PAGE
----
How does an Aussie psych band stand out amongst the Bland Realms, the King Gizzards and the Tame Impalas, especially when you’re formed of members of the latter, but not Kevin Parker? Where others (i.e. me) would have had a total identity crisis, Pond have kept their heads to simply enjoyed the thrill of jamming out some thick-ass riffs.
On ‘The Weather’, they’ve stepped outside their comfort zone to make something… political? This project is being pushed as a thematic album based “on all the weird contradictory things that make up a lot of colonial cities.” Swirling psych riffs + social commentary? YES PLZ. Sadly, it’s mostly business as usual, with dismal news bulletins spliced throughout to tie the noodling together. Though tangible, textured and constantly propulsive thanks to well-oiled musicianship, sluggish songwriting means the album fails to reach its ambitious premise. ‘AB’ is pure King Gizzard worship; ‘Edge of the World’ parts 1 and 2 turn into ballad soup almost immediately.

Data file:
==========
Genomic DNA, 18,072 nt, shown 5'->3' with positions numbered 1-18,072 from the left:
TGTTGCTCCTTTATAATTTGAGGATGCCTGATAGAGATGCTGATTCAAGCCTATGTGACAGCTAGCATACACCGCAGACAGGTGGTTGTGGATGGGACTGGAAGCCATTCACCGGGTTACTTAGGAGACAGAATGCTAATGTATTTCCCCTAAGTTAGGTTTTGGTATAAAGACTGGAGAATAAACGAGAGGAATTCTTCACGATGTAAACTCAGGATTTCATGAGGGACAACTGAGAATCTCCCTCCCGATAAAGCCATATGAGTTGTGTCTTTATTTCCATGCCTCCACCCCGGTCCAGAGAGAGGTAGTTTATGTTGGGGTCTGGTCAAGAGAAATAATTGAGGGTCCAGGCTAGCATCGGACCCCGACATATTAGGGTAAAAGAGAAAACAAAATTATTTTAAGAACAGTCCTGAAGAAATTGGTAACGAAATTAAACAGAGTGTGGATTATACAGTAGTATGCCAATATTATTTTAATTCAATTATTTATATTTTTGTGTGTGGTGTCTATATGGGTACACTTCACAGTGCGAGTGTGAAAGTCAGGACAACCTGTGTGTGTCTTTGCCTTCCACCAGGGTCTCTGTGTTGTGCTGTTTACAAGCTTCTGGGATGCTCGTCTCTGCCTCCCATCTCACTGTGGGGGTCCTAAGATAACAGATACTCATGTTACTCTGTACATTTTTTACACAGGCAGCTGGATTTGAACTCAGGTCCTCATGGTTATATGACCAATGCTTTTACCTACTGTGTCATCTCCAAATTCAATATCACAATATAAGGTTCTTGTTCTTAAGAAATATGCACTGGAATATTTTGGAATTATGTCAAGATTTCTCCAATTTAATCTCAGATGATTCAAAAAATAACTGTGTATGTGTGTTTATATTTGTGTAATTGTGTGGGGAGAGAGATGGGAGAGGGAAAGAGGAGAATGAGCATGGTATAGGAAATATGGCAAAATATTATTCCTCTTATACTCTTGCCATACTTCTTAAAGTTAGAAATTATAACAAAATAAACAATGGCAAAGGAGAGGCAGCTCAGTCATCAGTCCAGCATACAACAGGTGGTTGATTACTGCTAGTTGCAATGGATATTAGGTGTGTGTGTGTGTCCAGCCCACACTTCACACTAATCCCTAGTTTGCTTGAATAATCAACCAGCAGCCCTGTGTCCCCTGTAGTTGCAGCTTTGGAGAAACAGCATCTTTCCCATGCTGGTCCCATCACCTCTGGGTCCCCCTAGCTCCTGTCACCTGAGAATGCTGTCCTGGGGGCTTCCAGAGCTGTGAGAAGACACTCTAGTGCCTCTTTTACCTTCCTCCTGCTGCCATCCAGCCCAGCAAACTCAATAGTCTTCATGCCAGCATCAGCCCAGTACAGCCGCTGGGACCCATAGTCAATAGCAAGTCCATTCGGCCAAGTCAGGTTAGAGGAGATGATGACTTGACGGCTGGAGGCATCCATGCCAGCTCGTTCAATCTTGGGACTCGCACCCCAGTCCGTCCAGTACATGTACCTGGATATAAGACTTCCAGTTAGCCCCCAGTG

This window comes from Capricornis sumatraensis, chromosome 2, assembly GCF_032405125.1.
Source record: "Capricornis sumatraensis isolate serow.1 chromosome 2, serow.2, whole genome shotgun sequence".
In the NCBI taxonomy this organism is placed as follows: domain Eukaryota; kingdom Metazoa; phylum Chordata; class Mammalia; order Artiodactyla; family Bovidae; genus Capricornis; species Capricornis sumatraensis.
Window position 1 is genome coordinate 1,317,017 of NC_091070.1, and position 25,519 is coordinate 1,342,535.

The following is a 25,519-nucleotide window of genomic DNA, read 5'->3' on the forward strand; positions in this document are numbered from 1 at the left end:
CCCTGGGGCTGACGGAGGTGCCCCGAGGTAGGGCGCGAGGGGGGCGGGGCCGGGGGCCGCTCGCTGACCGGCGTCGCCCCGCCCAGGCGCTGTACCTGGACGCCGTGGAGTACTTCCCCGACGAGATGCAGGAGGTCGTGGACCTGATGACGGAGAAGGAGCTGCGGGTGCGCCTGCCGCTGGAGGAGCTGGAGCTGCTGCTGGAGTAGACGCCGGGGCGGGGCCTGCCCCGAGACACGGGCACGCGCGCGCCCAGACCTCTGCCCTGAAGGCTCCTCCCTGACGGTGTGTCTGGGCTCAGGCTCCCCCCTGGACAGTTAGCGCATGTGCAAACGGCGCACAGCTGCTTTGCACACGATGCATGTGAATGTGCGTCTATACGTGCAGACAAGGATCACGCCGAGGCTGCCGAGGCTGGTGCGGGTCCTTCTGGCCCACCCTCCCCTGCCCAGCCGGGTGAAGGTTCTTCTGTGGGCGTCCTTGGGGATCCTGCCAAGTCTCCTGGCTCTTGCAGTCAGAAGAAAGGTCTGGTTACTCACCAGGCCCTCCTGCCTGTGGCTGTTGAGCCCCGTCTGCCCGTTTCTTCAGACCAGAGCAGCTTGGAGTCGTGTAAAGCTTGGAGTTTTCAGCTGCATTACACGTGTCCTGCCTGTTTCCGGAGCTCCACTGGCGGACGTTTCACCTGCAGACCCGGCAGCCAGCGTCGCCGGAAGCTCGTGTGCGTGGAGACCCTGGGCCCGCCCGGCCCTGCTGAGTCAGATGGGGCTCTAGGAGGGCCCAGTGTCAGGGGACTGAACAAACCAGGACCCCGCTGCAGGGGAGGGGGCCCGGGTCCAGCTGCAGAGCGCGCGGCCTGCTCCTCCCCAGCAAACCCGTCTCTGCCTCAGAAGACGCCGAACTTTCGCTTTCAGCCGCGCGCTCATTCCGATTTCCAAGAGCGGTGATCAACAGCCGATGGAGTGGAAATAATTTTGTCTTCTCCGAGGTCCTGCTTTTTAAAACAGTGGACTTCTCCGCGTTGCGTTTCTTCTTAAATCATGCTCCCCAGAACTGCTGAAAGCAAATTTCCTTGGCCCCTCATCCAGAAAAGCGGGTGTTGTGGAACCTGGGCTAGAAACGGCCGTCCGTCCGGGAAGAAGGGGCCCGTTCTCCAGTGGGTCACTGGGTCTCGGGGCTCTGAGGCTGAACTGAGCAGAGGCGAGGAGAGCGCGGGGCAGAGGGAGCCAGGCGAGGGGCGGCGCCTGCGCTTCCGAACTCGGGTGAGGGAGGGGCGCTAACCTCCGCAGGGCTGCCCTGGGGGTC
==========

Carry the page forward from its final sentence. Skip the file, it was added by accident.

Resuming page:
The lyrics are a saving grace. On ‘Sweep Me Off My feet’, Nicholas Allbrook comments on gender anxiety with quick wit, fear hiding behind a nasal yelp: ‘I’m not him / Between my penis and my chin is Camembert and shame / I used to be elegantly thin.’
The album fully realises its panic and frustration on ‘3000 Megatons’, a lighter-wielding call for the apocalypse with a climax that’s swallowed whole by bass and reverb.
Subscribers to Loud And Quiet now receive a limited edition flexi disc of a rare track with their copy of the magazine
This month’s disc is from Detroit punk band Protomartyr